For a music fan, the quiz question, ‘Who wrote “This Land is Your Land”?’ might seem laughably easy. Yet if you answered ‘Woody Guthrie’, I’m afraid you only get half marks. Guthrie did write the lyrics, but following his normal practice he set them to an existing melody — in this case that of the Carter Family’s ‘When the World’s on Fire’, which they’d got from their friend Lesley Riddle, who may well have found it somewhere else. None of which, in 2004, stopped Guthrie’s copyright-holders from threatening a satirical website with a lawsuit when, like Guthrie himself, it put new words to the same tune.
And if that doesn’t sound shameless enough, try this. In 2000, the Rolling Stones were sued for having recorded unattributed versions of songs by the pre-war bluesman Robert Johnson, even though Johnson hadn’t written them either. He’d merely recorded unattributed versions of them — which under the 1976 copyright law now being retrospectively applied to the Stones’ 1960s work meant that he’d been as guilty of theft as they were. (Essentially the law stated that recording an uncopyrighted song was the same as publishing it — and several of Johnson’s songs had already been recorded by others.)
Nonetheless, the money still had to paid to Johnson’s ‘estate’. An old bloke called Claud, whose legal status as Johnson’s heir was established on the evidence of
the elderly Eula Mae Williams, a childhood friend of Claud Johnson’s mother, Virgie Jane Smith Cain… [who] testified that she had watched Cain and Robert Johnson having sex in a wooded area in… 1931, which, nine months later, led to the birth of Claud.
Clinton Heylin’s book is packed with examples such as these of what strange things can happen when popular music and copyright law collide. Throughout the 20th century, he argues, songwriters happily borrowed, were influenced by or just nicked other songwriters’ ideas. (One of the book’s more unexpected snippets is that the Sex Pistols stole the introduction to ‘Pretty Vacant’ from Abba’s ‘SOS’.) But, because the serious money has always been in song publishing, this has not only created some great music. It’s also given record company types endless opportunities for unscrupulous profit.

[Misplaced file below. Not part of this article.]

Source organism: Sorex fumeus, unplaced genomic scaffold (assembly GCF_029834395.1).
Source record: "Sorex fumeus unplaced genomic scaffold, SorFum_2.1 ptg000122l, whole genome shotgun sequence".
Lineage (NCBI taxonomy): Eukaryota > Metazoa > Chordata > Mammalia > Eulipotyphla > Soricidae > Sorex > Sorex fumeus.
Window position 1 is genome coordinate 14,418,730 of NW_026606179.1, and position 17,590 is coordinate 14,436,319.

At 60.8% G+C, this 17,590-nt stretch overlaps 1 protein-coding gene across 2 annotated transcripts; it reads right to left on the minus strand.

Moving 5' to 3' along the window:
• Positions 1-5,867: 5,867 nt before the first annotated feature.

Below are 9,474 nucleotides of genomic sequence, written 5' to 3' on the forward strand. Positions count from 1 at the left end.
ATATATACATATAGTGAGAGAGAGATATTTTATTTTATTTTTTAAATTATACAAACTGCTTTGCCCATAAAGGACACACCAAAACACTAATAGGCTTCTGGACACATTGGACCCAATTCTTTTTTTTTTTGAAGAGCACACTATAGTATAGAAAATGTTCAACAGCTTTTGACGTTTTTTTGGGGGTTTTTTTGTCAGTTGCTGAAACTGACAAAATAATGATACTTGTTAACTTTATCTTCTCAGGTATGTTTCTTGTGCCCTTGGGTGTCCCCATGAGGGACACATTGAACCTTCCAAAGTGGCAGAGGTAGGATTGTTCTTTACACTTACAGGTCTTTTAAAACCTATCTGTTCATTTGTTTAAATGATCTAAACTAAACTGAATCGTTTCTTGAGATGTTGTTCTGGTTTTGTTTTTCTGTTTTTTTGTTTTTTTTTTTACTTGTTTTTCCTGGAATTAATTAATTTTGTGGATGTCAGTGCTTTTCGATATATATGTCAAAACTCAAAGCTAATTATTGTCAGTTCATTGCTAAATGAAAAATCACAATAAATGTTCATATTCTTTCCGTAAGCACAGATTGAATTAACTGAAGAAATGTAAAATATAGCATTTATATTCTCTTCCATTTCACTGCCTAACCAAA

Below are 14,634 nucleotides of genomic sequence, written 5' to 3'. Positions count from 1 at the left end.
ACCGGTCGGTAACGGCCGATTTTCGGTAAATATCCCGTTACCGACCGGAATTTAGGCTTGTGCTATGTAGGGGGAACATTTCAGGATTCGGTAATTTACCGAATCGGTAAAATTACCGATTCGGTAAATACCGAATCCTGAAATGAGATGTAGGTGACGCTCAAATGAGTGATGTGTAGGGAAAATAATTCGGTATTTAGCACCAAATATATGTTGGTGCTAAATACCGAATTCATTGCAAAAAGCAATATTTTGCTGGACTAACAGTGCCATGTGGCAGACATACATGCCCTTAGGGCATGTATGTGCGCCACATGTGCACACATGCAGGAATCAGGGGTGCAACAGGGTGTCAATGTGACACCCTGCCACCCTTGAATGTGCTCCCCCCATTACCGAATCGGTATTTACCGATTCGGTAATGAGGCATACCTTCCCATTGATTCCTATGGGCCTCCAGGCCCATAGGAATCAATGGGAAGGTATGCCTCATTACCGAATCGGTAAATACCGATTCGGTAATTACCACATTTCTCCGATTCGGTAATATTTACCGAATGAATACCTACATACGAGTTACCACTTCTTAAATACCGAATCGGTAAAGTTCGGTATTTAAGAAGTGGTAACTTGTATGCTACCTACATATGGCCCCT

Heylin begins with W.C. Handy, the man usually called — not least by W.C. Handy — ‘the father of the blues’. Handy may not have composed many of the songs he came to own, but he did have an undeniable gift for transcribing them and plonking his name on the top. Of course, it helped that he was working in what had till then been largely an oral tradition — something that also benefitted the folkies of the 1950s and 1960s, whose preferred credit of ‘Trad. arr.…’ often extended to songs identifiably composed by other people. (Heylin is particularly withering about Pete Seeger for combining this tactic with an undimmed left-wing sanctimony.) A more common habit of the time, meanwhile, was simply for the guys in suits to issue contracts that required their names to be added to all songwriting credits.
Heylin certainly makes a strong case for copyright law as the unseen force behind many aspects of pop history, including what he regards as its sad decline. The ever-increasing rigour with which American courts have applied the 1976 law, he suggests, is why pop music has never again hit its 1960s heights, when Dylan, the Beatles and the Stones were free to prove that ‘interesting people steal more interestingly’.
If this makes It’s One for the Money sound like a book with an arresting central thesis and lots of fascinating details, then that wouldn’t be inaccurate. But nor, unfortunately, would it be the whole truth. For one thing, there’s no shortage of boring details either, as Heylin ploddingly traces the antecedents of almost every song he mentions, however obscure. For another, the arresting thesis is left mostly to the final chapter, where Heylin writes that ‘I hereby reveal that what you have been reading … is one long love letter to creative thievery’ — something that does come as a genuine revelation rather than, say, the logical conclusion to the previous 400 pages. (At the time, they seemed more like a highly knowledgeable muso rambling on about whatever interested him.)
And, like so many otherwise intelligent music books, this one is too often written in a kind of — or, as Heylin would have it, ‘kinda’ — parody of old-school rock-writer prose, where jovial archaisms (‘methinks’, ‘pray tell’) bump up against dated hipster slang (as well as ‘kinda’, we get regular helpings of ‘gonna’, ‘coupla’ and ‘helluva’). ‘Magic Bus’, a typical sentence informs us, ‘restored The ’Oo to chart favour on both sides of the pond… in one swell foop’.
Still, if you can put up with all this, you’ll be rewarded not just with a convincing slice of alternative history, but also with a terrific guide to the evolution of the popular song more generally. In other words, one of the most infuriating things of all about It’s One for the Money is that, however infuriated you become, it’s always well worth reading on.
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